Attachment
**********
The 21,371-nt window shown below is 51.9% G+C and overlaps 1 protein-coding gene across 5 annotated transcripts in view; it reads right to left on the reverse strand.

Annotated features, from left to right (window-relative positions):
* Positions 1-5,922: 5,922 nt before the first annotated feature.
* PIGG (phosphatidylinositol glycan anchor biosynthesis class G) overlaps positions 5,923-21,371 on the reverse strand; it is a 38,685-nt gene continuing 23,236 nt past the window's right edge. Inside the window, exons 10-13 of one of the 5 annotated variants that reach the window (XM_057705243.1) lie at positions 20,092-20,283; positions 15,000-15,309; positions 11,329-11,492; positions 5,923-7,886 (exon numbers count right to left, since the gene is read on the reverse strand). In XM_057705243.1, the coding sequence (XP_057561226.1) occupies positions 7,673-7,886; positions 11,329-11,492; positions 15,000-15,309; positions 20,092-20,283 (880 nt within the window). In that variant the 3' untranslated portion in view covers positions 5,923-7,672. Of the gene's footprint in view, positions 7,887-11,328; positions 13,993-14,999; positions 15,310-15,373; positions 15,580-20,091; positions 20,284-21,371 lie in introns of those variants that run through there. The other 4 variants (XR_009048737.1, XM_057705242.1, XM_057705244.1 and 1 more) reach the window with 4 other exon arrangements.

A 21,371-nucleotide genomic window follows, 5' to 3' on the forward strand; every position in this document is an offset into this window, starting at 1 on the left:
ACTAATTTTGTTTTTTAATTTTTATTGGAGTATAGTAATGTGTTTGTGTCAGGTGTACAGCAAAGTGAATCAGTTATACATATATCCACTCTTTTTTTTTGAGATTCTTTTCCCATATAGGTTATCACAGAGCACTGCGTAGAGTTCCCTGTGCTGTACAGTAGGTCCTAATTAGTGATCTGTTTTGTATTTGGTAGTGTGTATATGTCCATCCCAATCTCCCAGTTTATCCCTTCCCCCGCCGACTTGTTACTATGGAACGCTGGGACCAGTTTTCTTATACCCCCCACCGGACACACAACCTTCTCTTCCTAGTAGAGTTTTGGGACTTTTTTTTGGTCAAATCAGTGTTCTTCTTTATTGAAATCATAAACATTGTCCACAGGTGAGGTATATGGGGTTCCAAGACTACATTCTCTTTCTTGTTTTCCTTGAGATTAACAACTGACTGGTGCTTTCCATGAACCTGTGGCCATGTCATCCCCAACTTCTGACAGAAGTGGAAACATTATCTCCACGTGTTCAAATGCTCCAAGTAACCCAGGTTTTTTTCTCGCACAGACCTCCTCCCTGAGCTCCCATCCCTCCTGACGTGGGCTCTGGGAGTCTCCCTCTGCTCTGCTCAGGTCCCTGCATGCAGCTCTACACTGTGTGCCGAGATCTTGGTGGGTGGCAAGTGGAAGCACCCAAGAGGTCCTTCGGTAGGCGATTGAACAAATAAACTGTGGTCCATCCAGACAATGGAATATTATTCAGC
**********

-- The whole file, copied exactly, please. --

The 21,371-nt window shown below is 51.9% G+C and overlaps 1 protein-coding gene across 5 annotated transcripts in view; it reads right to left on the reverse strand.

Annotated features, from left to right (window-relative positions):
* Positions 1-5,922: 5,922 nt before the first annotated feature.
* PIGG (phosphatidylinositol glycan anchor biosynthesis class G) overlaps positions 5,923-21,371 on the reverse strand; it is a 38,685-nt gene continuing 23,236 nt past the window's right edge. Inside the window, exons 10-13 of one of the 5 annotated variants that reach the window (XM_057705243.1) lie at positions 20,092-20,283; positions 15,000-15,309; positions 11,329-11,492; positions 5,923-7,886 (exon numbers count right to left, since the gene is read on the reverse strand). In XM_057705243.1, the coding sequence (XP_057561226.1) occupies positions 7,673-7,886; positions 11,329-11,492; positions 15,000-15,309; positions 20,092-20,283 (880 nt within the window). In that variant the 3' untranslated portion in view covers positions 5,923-7,672. Of the gene's footprint in view, positions 7,887-11,328; positions 13,993-14,999; positions 15,310-15,373; positions 15,580-20,091; positions 20,284-21,371 lie in introns of those variants that run through there. The other 4 variants (XR_009048737.1, XM_057705242.1, XM_057705244.1 and 1 more) reach the window with 4 other exon arrangements.

A 21,371-nucleotide genomic window follows, 5' to 3' on the forward strand; every position in this document is an offset into this window, starting at 1 on the left:
ACTAATTTTGTTTTTTAATTTTTATTGGAGTATAGTAATGTGTTTGTGTCAGGTGTACAGCAAAGTGAATCAGTTATACATATATCCACTCTTTTTTTTTGAGATTCTTTTCCCATATAGGTTATCACAGAGCACTGCGTAGAGTTCCCTGTGCTGTACAGTAGGTCCTAATTAGTGATCTGTTTTGTATTTGGTAGTGTGTATATGTCCATCCCAATCTCCCAGTTTATCCCTTCCCCCGCCGACTTGTTACTATGGAACGCTGGGACCAGTTTTCTTATACCCCCCACCGGACACACAACCTTCTCTTCCTAGTAGAGTTTTGGGACTTTTTTTTGGTCAAATCAGTGTTCTTCTTTATTGAAATCATAAACATTGTCCACAGGTGAGGTATATGGGGTTCCAAGACTACATTCTCTTTCTTGTTTTCCTTGAGATTAACAACTGACTGGTGCTTTCCATGAACCTGTGGCCATGTCATCCCCAACTTCTGACAGAAGTGGAAACATTATCTCCACGTGTTCAAATGCTCCAAGTAACCCAGGTTTTTTTCTCGCACAGACCTCCTCCCTGAGCTCCCATCCCTCCTGACGTGGGCTCTGGGAGTCTCCCTCTGCTCTGCTCAGGTCCCTGCATGCAGCTCTACACTGTGTGCCGAGATCTTGGTGGGTGGCAAGTGGAAGCACCCAAGAGGTCCTTCGGTAGGCGATTGAACAAATAAACTGTGGTCCATCCAGACAATGGAATATTATTCAGC